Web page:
By David Minsky
By Jen Mangham
By Bill Wisser
By Laine Doss
By Bill Wisser
By Dana De Greff
By Laine Doss
By Zachary Fagenson
Take the foie gras starter. I certainly couldn't, because my budget doesn't allow for $29 appetizers. Granted, this is the only absurdly priced item on the menu, but pastas run $30 to $34, fish dishes $31 to $35, and meat entrées $36 to $40. Simply stated, the ingredients are not especially distinctive, and the preparation isn't labor-intensive enough to justify the cost. I once paid the equivalent of $30 for a foie gras appetizer at Foliage in London's Mandarin Oriental hotel. It was prepared three ways, on three plates, and served with three glasses of vintage port, one to accompany each take. La Cofradia's goose liver is garnished with "raspberry port sauce, fresh raspberries, and crispy French baguette rounds." Admittedly berries are costlier when out of season, but still....
At least the loftlike room looks like a million bucks. Towering arched windows trimmed in dark walnut veneer open up to Ponce de Leon Boulevard and reach almost all the way to the soaring ceiling (which contains the only artwork, an oversize graphic of a reclining odalisque that is based on a painting from the Prado Museum). The lighting is soft, damask banquettes are plush (though the backs are situated too far from the tables), and earth-tone slate tiles cover the floor and select walls throughout the restaurant. La Cofradia is a cool, cozy, classy, classic space.
We began with Peruvian ceviche of the day, on that particular evening a combo of Dover sole and bay scallops. Dover sole is a strange fish for a restaurant to use only in ceviche, but the thinly sliced fillets were inarguably tender and tasty in a straight lime juice marinade. A few strands of red onion and two teeny scallops completed the clean rendition, which was bookended on the rectangular white plate by a disc of sweet potato with clovelike spicing and a petite pile of fat Peruvian corn kernels (choclo). Carpaccios, sole tiradito, tuna tartare, and a Mediterranean octopus salad compose the other cold starters.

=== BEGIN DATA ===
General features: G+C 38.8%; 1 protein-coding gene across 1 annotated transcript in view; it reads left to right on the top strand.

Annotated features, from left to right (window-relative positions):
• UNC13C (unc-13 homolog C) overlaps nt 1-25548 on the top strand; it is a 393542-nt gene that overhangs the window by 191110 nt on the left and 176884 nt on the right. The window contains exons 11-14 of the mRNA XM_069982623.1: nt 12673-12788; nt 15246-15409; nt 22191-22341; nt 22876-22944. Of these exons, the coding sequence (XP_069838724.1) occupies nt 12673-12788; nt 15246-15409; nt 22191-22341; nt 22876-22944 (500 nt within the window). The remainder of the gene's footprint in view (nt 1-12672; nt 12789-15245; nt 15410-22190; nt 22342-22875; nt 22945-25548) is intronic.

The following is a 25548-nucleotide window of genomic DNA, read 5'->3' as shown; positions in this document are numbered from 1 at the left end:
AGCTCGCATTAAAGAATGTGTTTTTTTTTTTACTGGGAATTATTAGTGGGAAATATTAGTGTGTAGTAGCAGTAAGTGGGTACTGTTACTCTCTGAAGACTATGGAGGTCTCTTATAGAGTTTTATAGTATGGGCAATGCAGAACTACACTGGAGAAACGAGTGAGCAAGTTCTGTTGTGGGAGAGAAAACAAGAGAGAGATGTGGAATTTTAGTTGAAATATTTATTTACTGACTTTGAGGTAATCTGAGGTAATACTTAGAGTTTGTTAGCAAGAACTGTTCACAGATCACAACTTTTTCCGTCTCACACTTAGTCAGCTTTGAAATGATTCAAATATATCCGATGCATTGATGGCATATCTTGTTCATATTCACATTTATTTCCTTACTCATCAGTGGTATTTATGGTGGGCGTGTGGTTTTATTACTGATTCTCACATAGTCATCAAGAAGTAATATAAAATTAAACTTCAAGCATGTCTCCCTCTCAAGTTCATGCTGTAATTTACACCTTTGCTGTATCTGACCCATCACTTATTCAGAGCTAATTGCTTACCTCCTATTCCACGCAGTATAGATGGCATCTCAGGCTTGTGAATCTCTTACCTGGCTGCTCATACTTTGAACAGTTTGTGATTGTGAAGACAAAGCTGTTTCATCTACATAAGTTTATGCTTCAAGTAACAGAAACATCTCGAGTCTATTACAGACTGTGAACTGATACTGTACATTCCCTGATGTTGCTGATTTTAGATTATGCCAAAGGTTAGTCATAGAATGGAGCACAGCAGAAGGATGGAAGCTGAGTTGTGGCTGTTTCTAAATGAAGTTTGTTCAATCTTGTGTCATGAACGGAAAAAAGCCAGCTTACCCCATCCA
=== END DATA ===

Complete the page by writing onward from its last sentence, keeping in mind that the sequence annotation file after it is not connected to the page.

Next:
Hot apps, such as baby octopus in Tuscan ragout and stuffed mozzarella with saffron sauce, also rely on Mediterranean sensibilities. The same is true of pastas (rabbit ravioli in marsala sauce, fettuccine with mushrooms and prosciutto); risottos (with porcini mushrooms, and with shrimp and saffron); and meat-based courses. This is surprising considering the owners, brothers Jean Pierre and Jean Paul Desmaison (also the chef), hail from Lima, Peru. It is also a little disappointing. With its swank ambiance and experienced native chef, La Cofradia has the potential to do for Peruvian cuisine what Efrain Vega's Yuca did for Cuban fare namely adapt and translate it in such a way as to widen its appeal with contemporary American diners. Judging by the restaurant's preopening publicity, you'd think this was exactly their plan; it boasts of highlighting ingredients such as "a variety of chilies, corns, cherimoya, lucuma, and pisco (Peruvian brandy made from Muscat grapes)." Some of these do appear on the menu, but they are few and far between.
One pisco-infused dish is an appetizer of "braised and flash-fried pork." Served atop two rounds of fried sweet potato, the plump morsels of meat didn't bear any evidence of having been finished in hot oil, but were delectably braised in a seductively sweet sauce made with port wine, green grapes, and a splash of pisco. Back to Italy, the aforementioned stuffed mozzarella starter was presented as a large, breaded, crabcakelike patty full of melted cheese and strips of prosciutto ham. Basil and sun-dried tomatoes were supposed to be stuffed inside too, but instead were presented as a meager plate garnish one basil leaf, two snippets of tomato. It was, overall, rather ho-hum, although a creamy, velvety saffron sauce pooled beneath was terrific.
Pisco is also infused into a main course of shrimp with "lentils tacu-tacu." As with the stuffed mozzarella, the bright yellow chile sauce accompanying the shellfish proved to be the highlight of the plate. The half-dozen medium-size crustaceans were minimally satisfying under a pedestrian sauté of onions, red peppers, and tomatoes, though the lentil-based tacu-tacu was problematically mushy. Traditionally tacu-tacu is a crisp pancake of rice, red beans, bacon, and savory seasonings. The version here was imbued with a welcome smoky flavor, but the rice was absent, as was any sign that the pancake had been, as the menu claims, "pan fried."
A big bludgeon of braised lamb shank was soft and rich with beefy, gamy, semisticky flavor in other words, dee-lish. The dark sauce was as densely satisfying as the meat, and snippets of fresh artichoke hearts and pencil-thin asparagus spears were sautéed with a light, fresh, lemony touch. A dome of rice, colored purple from maiz morado (purple corn), and flecked with red peppers and leeks, was scrumptious.